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Title: A hard X-ray view of the distant active galactic nucleus population with NuSTAR
Author: Lansbury, George Benjamin
ISNI:       0000 0004 5990 125X
Awarding Body: Durham University
Current Institution: Durham University
Date of Award: 2016
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Active galactic nuclei (AGNs), the sites of mass accretion onto supermassive black holes, have been hosted by most galaxies at some point in their lifetime. X-rays are a direct and efficient means of identifying AGNs and measuring their intrinsic properties reliably. A recent breakthrough in this regard is the Nuclear Spectroscopic Telescope Array (NuSTAR), the first space satellite observatory with the ability to focus high-energy (i.e., ``hard''; >10 keV) X-ray photons. In this thesis I use NuSTAR to study the distant hard X-ray emitting AGN population, with a view to improving the cosmic census of AGNs as well as understanding their demography and evolution. In addition to these broad goals, a more specific focus is to identify elusive Compton-thick (CT) AGNs, which may represent an important phase of hidden black hole growth. Two overall approaches are taken: (1) optically selected Type 2 quasars suspected to be CT (i.e., candidate CTQSO2s) are deliberately targetted with NuSTAR; and (2) a large and unbiased serendipitous survey of ~500 X-ray sources is performed using almost all of the science data taken with the NuSTAR observatory over a 40-month period. For both of these complementary samples, the broad-band X-ray and multiwavelength properties are studied. For the candidate CTQSO2s, the addition of > 10 keV NuSTAR data provides an improvement compared to constraints with Chandra and XMM alone (i.e., with the most sensitive observatories at < 10 keV), generally allowing significantly higher column densities (Nh) and intrinsic AGN luminosities (Lx) to be constrained, and providing strong evidence for CT absorption in some cases. Implications for the Nh distribution of Type 2 quasars are discussed. For the NuSTAR serendipitous survey, an extensive ground-based followup program has been undertaken, which was crucial to obtain spectroscopic redshifts and classifications for the bulk of the sample. The serendipitous survey AGNs cover a redshift range of z=0.002 to 3.4 (median of < z > = 0.56) and a hard X-ray luminosity range of log(L_10-40keV [erg/s]) ~ 39 to 46. Singling out the most extreme likely-CT sources in the serendipitous survey gives an insight into the prevalence of such extreme systems within the general AGN population.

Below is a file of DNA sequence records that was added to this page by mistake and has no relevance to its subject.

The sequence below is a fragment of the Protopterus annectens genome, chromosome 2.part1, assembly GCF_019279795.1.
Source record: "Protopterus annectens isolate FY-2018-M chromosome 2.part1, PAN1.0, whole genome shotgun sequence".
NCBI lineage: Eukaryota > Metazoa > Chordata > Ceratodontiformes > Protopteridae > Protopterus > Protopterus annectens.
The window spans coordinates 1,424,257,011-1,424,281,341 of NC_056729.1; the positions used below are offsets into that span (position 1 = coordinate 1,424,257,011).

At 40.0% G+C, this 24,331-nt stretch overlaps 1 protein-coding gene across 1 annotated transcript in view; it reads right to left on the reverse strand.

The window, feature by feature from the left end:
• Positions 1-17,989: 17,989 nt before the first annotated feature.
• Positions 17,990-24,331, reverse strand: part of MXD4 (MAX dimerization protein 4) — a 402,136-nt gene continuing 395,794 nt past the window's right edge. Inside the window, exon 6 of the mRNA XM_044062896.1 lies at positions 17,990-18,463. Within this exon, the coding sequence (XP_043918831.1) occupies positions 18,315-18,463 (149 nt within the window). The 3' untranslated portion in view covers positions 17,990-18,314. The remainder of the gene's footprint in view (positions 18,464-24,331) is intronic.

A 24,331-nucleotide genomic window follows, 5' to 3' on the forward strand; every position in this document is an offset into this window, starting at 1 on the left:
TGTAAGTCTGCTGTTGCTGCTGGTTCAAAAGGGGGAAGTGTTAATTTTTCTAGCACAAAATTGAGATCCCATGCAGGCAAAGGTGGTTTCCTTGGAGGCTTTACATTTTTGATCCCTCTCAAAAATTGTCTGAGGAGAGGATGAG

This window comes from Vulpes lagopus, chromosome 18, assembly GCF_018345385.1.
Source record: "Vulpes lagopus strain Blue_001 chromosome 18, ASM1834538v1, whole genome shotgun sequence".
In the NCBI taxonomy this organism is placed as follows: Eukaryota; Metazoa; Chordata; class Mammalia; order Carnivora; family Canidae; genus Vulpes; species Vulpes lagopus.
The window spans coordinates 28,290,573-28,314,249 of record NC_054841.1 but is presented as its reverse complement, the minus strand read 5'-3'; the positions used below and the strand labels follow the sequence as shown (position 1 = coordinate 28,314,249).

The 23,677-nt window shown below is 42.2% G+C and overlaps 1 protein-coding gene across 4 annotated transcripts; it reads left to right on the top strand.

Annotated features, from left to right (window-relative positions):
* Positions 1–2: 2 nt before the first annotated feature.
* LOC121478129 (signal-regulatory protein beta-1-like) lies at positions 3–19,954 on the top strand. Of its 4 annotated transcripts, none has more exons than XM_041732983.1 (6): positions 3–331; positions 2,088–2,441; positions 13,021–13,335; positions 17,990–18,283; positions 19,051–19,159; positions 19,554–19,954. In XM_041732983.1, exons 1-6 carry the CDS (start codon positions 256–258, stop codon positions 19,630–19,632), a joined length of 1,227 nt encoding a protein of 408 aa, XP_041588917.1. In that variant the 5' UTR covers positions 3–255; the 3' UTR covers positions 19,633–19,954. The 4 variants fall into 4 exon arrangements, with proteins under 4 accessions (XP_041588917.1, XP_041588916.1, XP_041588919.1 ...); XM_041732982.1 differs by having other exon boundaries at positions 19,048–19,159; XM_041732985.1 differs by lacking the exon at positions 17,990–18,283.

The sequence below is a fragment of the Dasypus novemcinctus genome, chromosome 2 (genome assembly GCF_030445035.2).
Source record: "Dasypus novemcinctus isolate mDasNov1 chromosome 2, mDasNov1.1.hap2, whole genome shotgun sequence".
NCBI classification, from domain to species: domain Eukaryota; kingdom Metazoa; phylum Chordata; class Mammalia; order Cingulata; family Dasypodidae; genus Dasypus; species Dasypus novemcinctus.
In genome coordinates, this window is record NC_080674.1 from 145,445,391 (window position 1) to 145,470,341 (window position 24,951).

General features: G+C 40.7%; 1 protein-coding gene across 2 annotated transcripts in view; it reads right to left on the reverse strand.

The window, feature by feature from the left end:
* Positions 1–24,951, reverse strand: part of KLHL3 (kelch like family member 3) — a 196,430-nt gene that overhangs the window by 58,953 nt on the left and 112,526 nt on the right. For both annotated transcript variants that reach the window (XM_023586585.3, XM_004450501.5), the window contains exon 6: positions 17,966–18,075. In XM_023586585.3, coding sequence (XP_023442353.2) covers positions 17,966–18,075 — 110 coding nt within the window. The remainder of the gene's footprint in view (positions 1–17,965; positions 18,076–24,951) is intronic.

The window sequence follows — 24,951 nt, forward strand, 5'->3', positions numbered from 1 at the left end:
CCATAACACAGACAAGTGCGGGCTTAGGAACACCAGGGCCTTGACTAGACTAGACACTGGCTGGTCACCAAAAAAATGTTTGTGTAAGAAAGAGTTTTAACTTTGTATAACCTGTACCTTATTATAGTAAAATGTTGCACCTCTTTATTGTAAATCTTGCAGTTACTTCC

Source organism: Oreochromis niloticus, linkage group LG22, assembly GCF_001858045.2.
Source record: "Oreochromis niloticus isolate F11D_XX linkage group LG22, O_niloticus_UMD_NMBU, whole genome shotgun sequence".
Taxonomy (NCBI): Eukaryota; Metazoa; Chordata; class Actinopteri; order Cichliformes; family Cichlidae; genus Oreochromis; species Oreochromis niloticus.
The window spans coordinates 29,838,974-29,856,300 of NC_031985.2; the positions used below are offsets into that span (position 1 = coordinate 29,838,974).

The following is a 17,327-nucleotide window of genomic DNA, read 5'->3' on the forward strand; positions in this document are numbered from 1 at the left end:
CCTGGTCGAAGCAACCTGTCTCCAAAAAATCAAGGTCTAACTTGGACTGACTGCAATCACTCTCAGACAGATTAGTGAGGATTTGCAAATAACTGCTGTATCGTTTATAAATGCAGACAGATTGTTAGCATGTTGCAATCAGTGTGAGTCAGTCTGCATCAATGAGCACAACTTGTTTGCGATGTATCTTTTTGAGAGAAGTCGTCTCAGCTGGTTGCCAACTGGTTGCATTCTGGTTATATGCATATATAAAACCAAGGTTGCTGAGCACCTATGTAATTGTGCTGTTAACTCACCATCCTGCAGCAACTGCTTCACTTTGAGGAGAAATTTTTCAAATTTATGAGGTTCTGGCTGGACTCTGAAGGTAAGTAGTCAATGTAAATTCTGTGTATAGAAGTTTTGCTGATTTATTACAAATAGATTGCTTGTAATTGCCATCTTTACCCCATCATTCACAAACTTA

Supervisor: Not available Sponsor: Not available
Qualification Name: Thesis (Ph.D.) Qualification Level: Doctoral
EThOS ID:  DOI: Not available